With that said, I'm not sure that having four, six or eight kids would make me feel any closer to being an expert. (That's totally not something I want to test out, either.)
Recently, a few people have commented on my "bravery" in traveling with Little Man when Beau is unavailable to join us. I didn't ever really consider it brave. (Or stupid, or crazy, or inspiring or any other adjectives assigned to our adventures by outsiders.)
Just this morning we returned home from our weekend in Chicago for my first BlogHer conference. This time I didn't travel solo. My wonderful, sweet, kind mom came with us. Her pseudonym from here on out will be Granny Nanny. (Don't worry, she likes it.) I realized during this most recent trip that traveling with kids can be hard. It doesn't have to be. (And by kids, I mean my one kid. Moms of many, I don't pretend to speak for you.)
Here are some pieces of advice I have for moms of toddlers who want to travel. I've tested these on planes, trains and automobiles. They work. At least for my kid. I've even tried them out traveling solo with him. I'm still here to write about it. Go figure.
1. Accept help
This one is the hardest for me. Just ask my mom. She saw it first hand this weekend. I am fiercely independent. I have an "I can do it" attitude about most things. I fully realized the benefit of accepting help last night when Little Man was asleep on me and I was trying to figure out how to get my backpack down from the overhead and put it on without waking the sweet baby. Mom was further back on the plane, so I was going to have to do this on my own. (Yes, I realize I could have waited for her to get up to us. I didn't think about it at the time.) The sweet grandfather who shared our row of seating offered to get my backpack for me. Instantly I felt less stressed. He was also sweet enough to offer to carry my bags off, but that seemed like overkill given my proneness to fierce independence. I'm a work in progress, what can I say.
Likewise, I've had strangers offer to help carry the stroller down stairs where a ramp wasn't available. Doors are often held for us. These gestures are so, so helpful.
Say thank you. Profusely and sincerely.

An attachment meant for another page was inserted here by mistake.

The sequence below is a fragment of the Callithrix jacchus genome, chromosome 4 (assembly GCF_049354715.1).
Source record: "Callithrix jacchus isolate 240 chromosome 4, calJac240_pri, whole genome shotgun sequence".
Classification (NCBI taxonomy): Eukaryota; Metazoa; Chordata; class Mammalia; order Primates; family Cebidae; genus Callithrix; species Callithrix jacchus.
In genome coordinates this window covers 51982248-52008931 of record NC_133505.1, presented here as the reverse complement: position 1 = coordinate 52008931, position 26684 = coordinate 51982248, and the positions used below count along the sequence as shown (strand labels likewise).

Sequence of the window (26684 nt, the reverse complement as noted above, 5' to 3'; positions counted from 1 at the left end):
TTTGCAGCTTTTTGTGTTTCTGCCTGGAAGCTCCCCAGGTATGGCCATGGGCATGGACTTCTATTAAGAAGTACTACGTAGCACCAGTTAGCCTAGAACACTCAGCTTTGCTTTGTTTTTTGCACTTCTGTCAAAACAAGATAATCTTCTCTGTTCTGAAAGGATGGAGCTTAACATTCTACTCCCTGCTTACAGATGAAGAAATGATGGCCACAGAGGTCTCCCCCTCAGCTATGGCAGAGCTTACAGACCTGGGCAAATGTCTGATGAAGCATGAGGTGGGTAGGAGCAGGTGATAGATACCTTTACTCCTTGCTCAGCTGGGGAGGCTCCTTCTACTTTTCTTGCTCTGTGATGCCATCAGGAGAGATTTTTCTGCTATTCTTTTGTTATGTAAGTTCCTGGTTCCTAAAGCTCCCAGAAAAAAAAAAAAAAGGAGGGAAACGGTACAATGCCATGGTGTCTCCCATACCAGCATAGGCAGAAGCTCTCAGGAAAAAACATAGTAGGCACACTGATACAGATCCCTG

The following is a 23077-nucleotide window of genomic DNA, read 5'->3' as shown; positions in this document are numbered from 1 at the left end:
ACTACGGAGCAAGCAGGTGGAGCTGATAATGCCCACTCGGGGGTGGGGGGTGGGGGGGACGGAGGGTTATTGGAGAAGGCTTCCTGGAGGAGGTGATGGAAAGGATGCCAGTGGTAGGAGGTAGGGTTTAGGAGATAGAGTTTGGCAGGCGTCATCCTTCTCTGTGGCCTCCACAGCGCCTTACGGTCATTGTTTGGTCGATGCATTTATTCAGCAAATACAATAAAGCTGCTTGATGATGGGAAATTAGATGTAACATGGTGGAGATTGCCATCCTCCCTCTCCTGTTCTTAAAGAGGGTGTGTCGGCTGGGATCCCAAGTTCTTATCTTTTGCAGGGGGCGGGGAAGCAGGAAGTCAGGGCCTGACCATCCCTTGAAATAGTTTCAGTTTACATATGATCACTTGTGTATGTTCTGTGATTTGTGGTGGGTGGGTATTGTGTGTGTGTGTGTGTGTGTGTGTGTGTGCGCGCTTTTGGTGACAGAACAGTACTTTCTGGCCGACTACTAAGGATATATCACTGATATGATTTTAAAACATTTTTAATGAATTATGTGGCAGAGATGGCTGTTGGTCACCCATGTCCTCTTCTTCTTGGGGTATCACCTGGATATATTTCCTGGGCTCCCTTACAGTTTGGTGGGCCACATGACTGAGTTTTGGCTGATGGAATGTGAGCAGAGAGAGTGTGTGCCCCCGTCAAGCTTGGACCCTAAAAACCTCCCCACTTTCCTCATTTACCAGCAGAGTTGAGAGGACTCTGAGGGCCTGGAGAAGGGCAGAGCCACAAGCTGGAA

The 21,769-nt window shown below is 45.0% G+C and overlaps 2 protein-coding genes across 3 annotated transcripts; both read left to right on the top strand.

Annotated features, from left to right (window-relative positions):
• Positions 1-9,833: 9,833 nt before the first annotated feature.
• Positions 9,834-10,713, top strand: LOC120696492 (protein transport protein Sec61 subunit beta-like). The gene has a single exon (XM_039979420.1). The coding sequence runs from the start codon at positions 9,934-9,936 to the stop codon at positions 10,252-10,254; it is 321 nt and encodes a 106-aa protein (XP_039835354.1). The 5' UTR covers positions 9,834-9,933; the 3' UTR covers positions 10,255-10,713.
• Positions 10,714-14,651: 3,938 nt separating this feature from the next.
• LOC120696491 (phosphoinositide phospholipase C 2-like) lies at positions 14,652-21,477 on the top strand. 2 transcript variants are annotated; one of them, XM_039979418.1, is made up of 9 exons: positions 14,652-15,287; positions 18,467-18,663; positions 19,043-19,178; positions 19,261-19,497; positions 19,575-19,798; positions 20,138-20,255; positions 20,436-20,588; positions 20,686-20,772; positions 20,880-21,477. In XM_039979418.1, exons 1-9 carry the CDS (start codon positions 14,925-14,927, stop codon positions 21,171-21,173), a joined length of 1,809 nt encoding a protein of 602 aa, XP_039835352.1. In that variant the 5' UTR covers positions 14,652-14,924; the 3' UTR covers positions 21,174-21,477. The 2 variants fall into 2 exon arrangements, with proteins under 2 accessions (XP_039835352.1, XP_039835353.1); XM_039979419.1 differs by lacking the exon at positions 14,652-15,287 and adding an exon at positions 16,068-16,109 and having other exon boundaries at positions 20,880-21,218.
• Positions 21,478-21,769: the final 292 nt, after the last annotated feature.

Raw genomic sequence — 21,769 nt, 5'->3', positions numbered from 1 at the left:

And if you refuse help, do so politely as well. Don't be the one to make the person offering not want to help another solo mom some other time.
2. Don't expect help
People will help. Probably. Except for when they don't. Don't count on it, and don't expect it. Formulate a plan that you can manage on your own. That means you should have the means to carry all of your luggage and manage your child at the same time. When we flew to San Diego, Beau's company booked his flight and because of logistical difficulties, Beau had to book us on a different flight. Little Man and I flew across country on our own. The most difficult part of that was that I carried his car seat with me because we rented a car and I didn't want to rent a sub par seat (tried that once, wasn't impressed) and I didn't want to check his seat (the abuse that luggage takes can damage a seat and compromise your baby's safety). This meant that I had to traverse the airport in Detroit with a baby, a car seat, and a diaper bag. I erroneously didn't want to deal with a stroller in the airport, so I didn't bring one. There was no nice grandfather on his way to visit his grand kids to help me in this case. There were a lot of people in a hurry to get where they needed to be. I was just another ant (albeit a baby wearing ant) in a maze of other ants.
Instead of expecting help, I prepared to make the plane change on my own. I wore Little Man on my chest in his Baby Bjorn and made sure that I could balance his jumbo car seat on my hip and still walk a good distance at a solid clip. It would have been nice to have had help, but I didn't need it. We made our connection with enough time to grab a sandwich and have a college age couple comment on my car seat/baby carrying guns.
3. Prepare, but don't over pack
When I travel alone I bring extras. I have "just in case" stuff. A just in case magazine or two. My laptop- just in case I want to write. A water bottle just in case I want to fill it up after getting through security. Et cetera. You get it. When traveling with a person who doesn't contribute anything to the experience (aka your offspring), you get to play Sherpa. It ain't as fun as it sounds. Know how many diapers your little one will use, and then plan on bringing just a few more. (I know, mom, I over-packed diapers this trip...) Know which small toys and books will amuse your little one and just pack those. If your little person is as